Many readers had comments and questions about the recent Closet Consultation post, so here are some of my favorite resources and organizing tips:
1. That RACK – the one we put all the client’s clothes on so we could “shop” from the items she already owned – is available from storesupply.com. It is heavy duty, height adjustable, has telescoping rod ends and collapses easily – flat enough to slide under the bed and out of the way.
I found a similar rack at The Container Store for $20 more; you may save that much on shipping charges depending on your location. But don’t cheap out and buy a lesser quality rack if you plan to keep using it.
And how might you use it? After your closet is organized, the rack is great in the laundry room, for out-of-season storage and for organizing your travel wardrobe before packing for a trip.
#2 – Scarf Hanger – there are loads of different styles out there, and being a scarf addict myself I’ve tried many of them. Although the one with lots of holes look like a great idea, I’ve found I only use the top row to avoid burying some styles under others. A better idea is this one from Hangers.com with a single row of openings. It’ a little pricier, but easy to justify – even if you need more than one – because you’ll use them for decades. The smooth finish is very important because any rough spots could snag fragile scarves.
Another option is a wooden or even a tubular plastic hanger with a bottom bar. Loosely know each scarf over the bar like you see at the very top of the picture below. This works better for wrinkle-resistant poly scarves than for silks.
#2 – Jewelry Storage. You’ll use your accessories more effectively if they’re visible and accessible. I like getting clients’ necklaces out of the jewelry box and hanging in plain sight – in rainbow order, of course. Depending on your space you can choose between a “belt organizer” with pre-formed hooks (which are too closely spaced to handle most belt buckles – huh?) or the DIY approach with cup hooks.
TIP: In my own new, shared closet, space is seriously limited. (Who knew I could marry a man who owns more clothes, shoes and accessories than I do? And looks darned good in them, I might add!) With inadequate wall space to hang my little belt rack, I discovered it fit nicely on a diagonal and still functioned just fine.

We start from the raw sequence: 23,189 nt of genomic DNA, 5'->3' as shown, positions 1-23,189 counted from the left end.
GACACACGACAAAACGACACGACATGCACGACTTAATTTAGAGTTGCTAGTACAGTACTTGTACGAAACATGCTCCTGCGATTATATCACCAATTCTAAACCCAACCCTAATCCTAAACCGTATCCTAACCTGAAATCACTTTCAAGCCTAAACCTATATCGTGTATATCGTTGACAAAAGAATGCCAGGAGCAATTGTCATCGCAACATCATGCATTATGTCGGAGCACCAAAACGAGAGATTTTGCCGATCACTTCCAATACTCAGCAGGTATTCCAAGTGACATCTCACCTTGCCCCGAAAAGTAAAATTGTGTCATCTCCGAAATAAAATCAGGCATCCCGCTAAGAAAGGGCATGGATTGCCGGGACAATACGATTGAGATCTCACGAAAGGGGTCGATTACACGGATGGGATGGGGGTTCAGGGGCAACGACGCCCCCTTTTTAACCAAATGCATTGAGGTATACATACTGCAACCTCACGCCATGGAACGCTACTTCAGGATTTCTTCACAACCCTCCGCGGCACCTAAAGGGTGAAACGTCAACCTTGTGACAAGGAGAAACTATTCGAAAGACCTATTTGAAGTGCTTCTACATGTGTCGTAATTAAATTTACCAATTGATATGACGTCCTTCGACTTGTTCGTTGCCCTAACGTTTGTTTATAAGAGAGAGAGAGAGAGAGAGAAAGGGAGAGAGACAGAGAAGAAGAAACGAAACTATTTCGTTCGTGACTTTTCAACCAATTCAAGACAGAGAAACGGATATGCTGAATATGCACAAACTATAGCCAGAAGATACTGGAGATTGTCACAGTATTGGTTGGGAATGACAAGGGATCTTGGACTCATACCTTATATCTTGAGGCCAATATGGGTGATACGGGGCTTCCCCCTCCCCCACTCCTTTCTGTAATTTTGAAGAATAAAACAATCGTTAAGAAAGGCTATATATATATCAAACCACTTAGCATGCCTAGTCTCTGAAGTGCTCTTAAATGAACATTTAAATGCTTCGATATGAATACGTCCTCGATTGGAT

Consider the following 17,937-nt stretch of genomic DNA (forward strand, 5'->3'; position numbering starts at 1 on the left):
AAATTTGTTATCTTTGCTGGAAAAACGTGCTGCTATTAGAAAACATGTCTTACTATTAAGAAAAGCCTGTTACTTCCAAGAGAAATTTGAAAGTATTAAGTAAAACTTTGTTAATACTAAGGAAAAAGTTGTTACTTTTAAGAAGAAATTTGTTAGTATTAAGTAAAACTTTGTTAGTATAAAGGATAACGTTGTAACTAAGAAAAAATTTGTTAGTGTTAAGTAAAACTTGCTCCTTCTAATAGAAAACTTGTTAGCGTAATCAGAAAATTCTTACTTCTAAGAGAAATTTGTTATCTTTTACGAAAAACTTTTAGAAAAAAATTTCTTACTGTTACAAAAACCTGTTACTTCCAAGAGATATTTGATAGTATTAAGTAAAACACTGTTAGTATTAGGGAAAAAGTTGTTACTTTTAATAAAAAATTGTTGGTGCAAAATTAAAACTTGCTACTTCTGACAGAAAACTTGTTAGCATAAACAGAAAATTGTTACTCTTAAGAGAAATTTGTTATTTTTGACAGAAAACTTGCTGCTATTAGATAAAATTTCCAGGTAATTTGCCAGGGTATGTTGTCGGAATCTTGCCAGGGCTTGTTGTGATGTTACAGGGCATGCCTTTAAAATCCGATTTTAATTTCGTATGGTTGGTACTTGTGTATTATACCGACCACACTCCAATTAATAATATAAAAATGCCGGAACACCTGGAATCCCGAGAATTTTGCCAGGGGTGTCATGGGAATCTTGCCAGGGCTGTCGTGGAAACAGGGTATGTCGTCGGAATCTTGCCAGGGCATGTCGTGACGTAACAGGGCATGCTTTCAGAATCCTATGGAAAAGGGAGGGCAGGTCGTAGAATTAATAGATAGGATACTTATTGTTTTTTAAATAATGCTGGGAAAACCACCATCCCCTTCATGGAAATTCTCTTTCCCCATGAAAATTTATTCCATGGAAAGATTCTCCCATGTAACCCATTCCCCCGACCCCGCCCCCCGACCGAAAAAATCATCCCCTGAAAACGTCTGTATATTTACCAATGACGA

#4 – Combined accessory storage – this idea shared by a reader. If you have back-of-the-door or blank wall space available, consider mounting a display grid like this one from storesupply.com and hanging all your accessories from it. (Note that these grids are sold in sets of two – so if you can’t fit both in your closet, use the second one in the basement or garage … of split the pair with a closet-organizing buddy.) Short hooks like these make access most convenient and protect scarves from snagging on the corners of the open squares.
#5 – A little light on the subject. I work in so many closets where it is difficult to determine garment color because the lighting is so dim – leading to mistakes like a navy top and black skirt combo. (Yes, you can occasionally mix the two, but it requires great intention to pull it off well.)
The two easiest solutions involve either removing the frosted glass globe that often covers the bulbs (sometimes just washing it makes a big difference!) and/or switching out the bulbs for brighter ones. But my favorite solution is shown below – replacing the single small fixture with a strip of bulbs. One client did this when she remodeled a bathroom and removed the strip lighting. If you don’t happen do be in bath-renovation mode you can pick up a light strip for tiny cost at most any Habitat For Humanity ReStore location.
With any lighting updates, check local codes for the amount of wattage that is safe for the space in your closet. Happily the newer bulb types burn cooler so you should be able to be both bright and safe. I’d hate for you to burn up your newly-organized wardrobe!